Over the next few weeks, I’ll be sharing devotions pulled from my book Living in the Shadow of Death: Learning to Thrive through Tragedy and Uncertainty. If you want to learn more about this book, scroll down or click here. If you want to read this series from the beginning, click here.
Have you heard of bummer lambs? CommonSenseAgriculture.com says, “A bummer lamb is one that is raised entirely or partially away from a mother.” The author explains that sometimes the mother dies. Occasionally, a ewe will have multiple kids but not be able to produce enough milk, so she will chase one away.
A good shepherd sees these abandoned ones and takes them in. He feeds the baby from a bottle, allowing it to live indoors if the weather is adverse. When the lamb is strong enough to return to the flock, they thrive without ever forgetting the time with their shepherd.
Which leads us to a very important lesson about showcasing God’s glory.
The First to Respond
The sin underneath all our sins is to trust the lie of the serpent that we cannot trust the love and grace of Christ and must take matters into our own hands. ~
“When the shepherd calls to the flock, guess who run to him first? The bummer lambs! Why? Because they know his voice best, and they have been held close to his heart. It’s not that he loves them more; it’s just that they’ve been broken enough to let that love in.” (God Loves Broken People, page 15).
Can you relate to bummer lambs? Do you feel neglected or pushed away? Listen to the blessing in Isaiah 40:11. “He tends his flock like a shepherd: He gathers the lambs in his arms and carries them close to his heart.”
Bummer lambs know heartbreak, but they learn the shepherd’s love in a way that regular sheep never experience. This is why brokenness is a gift, offered to us from our loving Heavenly Father.
Our Response Is Everything
We need to venture into painful territory if we want to find our way back to full health. Are you ready? I’m going to ask a sensitive, possibly offensive question. Did you cause your own pain? Without knowing the details of your situation, I’d guess that at least some of what you’re dealing with is your own fault. Give me a minute to explain.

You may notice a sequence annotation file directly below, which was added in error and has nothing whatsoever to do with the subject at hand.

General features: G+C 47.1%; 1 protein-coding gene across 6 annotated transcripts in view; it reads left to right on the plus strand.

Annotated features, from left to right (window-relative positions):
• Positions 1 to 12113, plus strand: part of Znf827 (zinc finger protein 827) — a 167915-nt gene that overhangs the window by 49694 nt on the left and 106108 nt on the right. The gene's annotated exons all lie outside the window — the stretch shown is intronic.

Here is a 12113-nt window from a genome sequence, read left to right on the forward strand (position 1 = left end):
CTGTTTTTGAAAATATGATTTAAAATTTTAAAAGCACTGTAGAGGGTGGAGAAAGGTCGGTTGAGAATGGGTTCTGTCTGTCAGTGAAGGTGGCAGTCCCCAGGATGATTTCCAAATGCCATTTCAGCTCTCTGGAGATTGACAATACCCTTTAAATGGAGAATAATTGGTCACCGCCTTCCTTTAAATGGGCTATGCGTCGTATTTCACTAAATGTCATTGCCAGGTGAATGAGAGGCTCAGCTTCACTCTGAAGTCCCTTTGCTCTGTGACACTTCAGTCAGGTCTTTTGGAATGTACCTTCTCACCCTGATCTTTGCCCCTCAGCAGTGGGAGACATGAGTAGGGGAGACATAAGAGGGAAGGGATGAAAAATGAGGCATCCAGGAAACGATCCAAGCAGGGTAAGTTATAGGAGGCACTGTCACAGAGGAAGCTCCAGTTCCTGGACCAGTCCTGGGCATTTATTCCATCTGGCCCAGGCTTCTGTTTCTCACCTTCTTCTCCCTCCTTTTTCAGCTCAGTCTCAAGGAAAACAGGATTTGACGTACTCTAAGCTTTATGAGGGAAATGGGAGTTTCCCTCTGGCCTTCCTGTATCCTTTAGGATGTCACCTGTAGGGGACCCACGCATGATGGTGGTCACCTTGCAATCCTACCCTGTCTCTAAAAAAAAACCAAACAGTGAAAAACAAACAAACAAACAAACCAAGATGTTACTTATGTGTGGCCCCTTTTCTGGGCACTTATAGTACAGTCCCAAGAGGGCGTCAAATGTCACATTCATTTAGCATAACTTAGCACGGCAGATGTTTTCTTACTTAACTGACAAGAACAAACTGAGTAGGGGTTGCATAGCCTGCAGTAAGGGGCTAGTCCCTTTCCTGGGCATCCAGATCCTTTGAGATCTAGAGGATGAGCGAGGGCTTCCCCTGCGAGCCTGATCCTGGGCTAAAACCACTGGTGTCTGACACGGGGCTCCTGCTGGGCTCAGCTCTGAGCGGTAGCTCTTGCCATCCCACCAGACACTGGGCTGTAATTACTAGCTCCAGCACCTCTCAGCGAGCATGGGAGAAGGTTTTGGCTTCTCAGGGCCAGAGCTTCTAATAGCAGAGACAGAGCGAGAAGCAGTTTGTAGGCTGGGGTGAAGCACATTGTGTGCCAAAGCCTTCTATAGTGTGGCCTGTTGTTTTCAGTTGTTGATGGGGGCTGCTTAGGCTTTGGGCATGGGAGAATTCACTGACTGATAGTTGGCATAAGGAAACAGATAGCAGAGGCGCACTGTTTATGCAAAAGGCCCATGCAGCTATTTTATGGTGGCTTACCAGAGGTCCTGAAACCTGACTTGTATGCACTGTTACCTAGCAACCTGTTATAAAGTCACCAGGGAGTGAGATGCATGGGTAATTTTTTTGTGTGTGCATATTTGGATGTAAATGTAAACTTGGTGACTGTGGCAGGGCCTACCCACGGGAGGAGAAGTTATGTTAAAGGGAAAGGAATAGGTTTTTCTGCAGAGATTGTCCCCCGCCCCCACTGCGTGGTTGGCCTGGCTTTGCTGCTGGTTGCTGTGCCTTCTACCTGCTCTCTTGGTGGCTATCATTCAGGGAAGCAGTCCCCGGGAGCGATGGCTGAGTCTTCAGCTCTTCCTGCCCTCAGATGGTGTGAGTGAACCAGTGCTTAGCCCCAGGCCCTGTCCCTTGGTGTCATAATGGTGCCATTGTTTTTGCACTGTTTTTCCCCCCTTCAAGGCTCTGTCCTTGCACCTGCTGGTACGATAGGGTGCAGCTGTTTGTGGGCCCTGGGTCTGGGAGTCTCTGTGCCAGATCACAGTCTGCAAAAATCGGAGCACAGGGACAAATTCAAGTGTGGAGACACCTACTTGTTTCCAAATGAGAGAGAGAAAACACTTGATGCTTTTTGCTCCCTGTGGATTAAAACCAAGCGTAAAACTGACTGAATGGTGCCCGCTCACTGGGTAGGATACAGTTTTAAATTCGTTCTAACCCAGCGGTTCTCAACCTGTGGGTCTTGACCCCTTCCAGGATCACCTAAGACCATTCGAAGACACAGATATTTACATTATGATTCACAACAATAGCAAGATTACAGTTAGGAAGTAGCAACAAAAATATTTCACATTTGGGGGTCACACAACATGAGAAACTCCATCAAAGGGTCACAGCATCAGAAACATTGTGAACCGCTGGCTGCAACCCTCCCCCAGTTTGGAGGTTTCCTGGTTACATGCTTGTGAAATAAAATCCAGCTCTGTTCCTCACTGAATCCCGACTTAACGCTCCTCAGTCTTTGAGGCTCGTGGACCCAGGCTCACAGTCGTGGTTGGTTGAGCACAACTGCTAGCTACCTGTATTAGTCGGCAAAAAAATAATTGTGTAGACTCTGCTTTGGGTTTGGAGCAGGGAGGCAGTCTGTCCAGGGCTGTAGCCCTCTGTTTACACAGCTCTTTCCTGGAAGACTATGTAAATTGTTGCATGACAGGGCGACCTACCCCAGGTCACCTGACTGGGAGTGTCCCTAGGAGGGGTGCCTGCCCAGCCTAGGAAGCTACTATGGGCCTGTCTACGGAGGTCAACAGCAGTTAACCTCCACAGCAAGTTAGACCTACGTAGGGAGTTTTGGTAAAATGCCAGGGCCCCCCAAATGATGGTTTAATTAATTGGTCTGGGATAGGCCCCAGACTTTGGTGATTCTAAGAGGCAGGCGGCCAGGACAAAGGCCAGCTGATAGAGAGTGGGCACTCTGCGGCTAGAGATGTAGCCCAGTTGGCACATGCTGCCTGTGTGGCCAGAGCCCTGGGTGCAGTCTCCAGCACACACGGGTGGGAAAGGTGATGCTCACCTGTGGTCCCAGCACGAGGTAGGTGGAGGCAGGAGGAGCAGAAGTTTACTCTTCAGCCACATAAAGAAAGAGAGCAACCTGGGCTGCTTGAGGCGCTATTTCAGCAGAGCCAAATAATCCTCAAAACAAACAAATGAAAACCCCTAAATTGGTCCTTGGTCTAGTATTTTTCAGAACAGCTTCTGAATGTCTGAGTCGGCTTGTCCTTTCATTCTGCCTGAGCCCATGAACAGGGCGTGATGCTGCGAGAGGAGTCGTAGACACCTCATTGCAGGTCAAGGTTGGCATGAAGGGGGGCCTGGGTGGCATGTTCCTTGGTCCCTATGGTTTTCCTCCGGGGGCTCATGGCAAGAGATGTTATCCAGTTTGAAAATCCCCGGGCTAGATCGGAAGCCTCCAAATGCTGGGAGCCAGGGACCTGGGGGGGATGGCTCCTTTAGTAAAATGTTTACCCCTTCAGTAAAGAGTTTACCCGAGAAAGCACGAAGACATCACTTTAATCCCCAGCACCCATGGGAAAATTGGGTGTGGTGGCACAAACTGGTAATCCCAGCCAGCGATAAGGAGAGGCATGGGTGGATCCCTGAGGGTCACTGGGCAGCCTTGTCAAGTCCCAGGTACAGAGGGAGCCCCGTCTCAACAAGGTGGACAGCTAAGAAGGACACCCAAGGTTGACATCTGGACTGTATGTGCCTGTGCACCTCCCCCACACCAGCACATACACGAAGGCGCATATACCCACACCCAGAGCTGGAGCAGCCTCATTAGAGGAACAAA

If you read the pieces of my story that I shared earlier in this series, you probably saw moments where I instigated nothing yet suffered anyway.
In the big scope of life, pain’s origination is only part of the problem. If I caused it, then I can fix it, but ultimately, something else is even more important. One lesson I drilled into my children is that their response matters. Every time. Whether I own a piece of the original problem or not, the moment I respond poorly, I further my own pain. Even if I did nothing else wrong. Oh, we don’t like to admit that. But let me tell you this: Accepting that is good news.
If I am responsible, then I maintain control.
I can enact positive solutions over a negative mess! Think about it. If I was part of the problem to begin with, I can talk with God, figure out the issues I need to deal with, ask forgiveness from those I hurt, then grab Jesus’s hand, walk through my hurt, extend forgiveness and grace, and move on.
But the process isn’t dramatically different if someone else’s poor choices hurt me. If I confess I grabbed hold of resentment or unforgiveness, then I can turn to Jesus and ask for help from those debilitating diseases that keep me trapped, unproductive, and in pain. I grasp His hand, walk through the hurt, extend forgiveness and grace, and move on!
That’s not to dismiss the pain that must be dealt with when someone else harms me, but the end result is up to me! I can either sit in the mess, growing more embittered and toxic to those around me, or I can get to work on a solution that heals from the inside out.
Used for God’s glory.